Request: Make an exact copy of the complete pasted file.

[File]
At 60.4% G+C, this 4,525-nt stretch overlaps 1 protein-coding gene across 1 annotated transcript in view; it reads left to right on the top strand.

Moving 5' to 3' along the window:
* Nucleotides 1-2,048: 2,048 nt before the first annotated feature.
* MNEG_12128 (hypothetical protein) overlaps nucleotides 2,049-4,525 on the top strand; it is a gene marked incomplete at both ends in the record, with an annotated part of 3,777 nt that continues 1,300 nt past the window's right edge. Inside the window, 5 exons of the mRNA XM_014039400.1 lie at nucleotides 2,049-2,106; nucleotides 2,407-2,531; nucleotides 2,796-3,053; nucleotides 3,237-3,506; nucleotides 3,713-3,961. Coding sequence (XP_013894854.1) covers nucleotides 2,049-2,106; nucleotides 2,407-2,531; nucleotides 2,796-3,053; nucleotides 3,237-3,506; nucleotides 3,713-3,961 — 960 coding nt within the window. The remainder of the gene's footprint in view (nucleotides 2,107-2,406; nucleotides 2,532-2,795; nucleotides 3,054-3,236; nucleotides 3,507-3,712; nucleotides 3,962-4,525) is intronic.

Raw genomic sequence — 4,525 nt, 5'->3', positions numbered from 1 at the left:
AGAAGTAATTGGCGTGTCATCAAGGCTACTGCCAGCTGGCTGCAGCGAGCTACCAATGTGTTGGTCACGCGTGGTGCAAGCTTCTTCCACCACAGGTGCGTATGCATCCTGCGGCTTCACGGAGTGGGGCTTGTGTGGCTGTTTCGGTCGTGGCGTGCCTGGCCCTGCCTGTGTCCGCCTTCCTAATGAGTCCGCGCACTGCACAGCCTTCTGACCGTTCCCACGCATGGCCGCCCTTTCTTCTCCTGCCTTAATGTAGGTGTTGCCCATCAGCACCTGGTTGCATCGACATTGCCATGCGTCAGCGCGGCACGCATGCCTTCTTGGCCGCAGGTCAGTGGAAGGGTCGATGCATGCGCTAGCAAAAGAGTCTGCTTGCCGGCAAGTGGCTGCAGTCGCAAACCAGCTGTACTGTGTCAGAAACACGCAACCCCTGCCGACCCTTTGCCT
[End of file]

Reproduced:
At 60.4% G+C, this 4,525-nt stretch overlaps 1 protein-coding gene across 1 annotated transcript in view; it reads left to right on the top strand.

Moving 5' to 3' along the window:
* Nucleotides 1-2,048: 2,048 nt before the first annotated feature.
* MNEG_12128 (hypothetical protein) overlaps nucleotides 2,049-4,525 on the top strand; it is a gene marked incomplete at both ends in the record, with an annotated part of 3,777 nt that continues 1,300 nt past the window's right edge. Inside the window, 5 exons of the mRNA XM_014039400.1 lie at nucleotides 2,049-2,106; nucleotides 2,407-2,531; nucleotides 2,796-3,053; nucleotides 3,237-3,506; nucleotides 3,713-3,961. Coding sequence (XP_013894854.1) covers nucleotides 2,049-2,106; nucleotides 2,407-2,531; nucleotides 2,796-3,053; nucleotides 3,237-3,506; nucleotides 3,713-3,961 — 960 coding nt within the window. The remainder of the gene's footprint in view (nucleotides 2,107-2,406; nucleotides 2,532-2,795; nucleotides 3,054-3,236; nucleotides 3,507-3,712; nucleotides 3,962-4,525) is intronic.

Raw genomic sequence — 4,525 nt, 5'->3', positions numbered from 1 at the left:
AGAAGTAATTGGCGTGTCATCAAGGCTACTGCCAGCTGGCTGCAGCGAGCTACCAATGTGTTGGTCACGCGTGGTGCAAGCTTCTTCCACCACAGGTGCGTATGCATCCTGCGGCTTCACGGAGTGGGGCTTGTGTGGCTGTTTCGGTCGTGGCGTGCCTGGCCCTGCCTGTGTCCGCCTTCCTAATGAGTCCGCGCACTGCACAGCCTTCTGACCGTTCCCACGCATGGCCGCCCTTTCTTCTCCTGCCTTAATGTAGGTGTTGCCCATCAGCACCTGGTTGCATCGACATTGCCATGCGTCAGCGCGGCACGCATGCCTTCTTGGCCGCAGGTCAGTGGAAGGGTCGATGCATGCGCTAGCAAAAGAGTCTGCTTGCCGGCAAGTGGCTGCAGTCGCAAACCAGCTGTACTGTGTCAGAAACACGCAACCCCTGCCGACCCTTTGCCT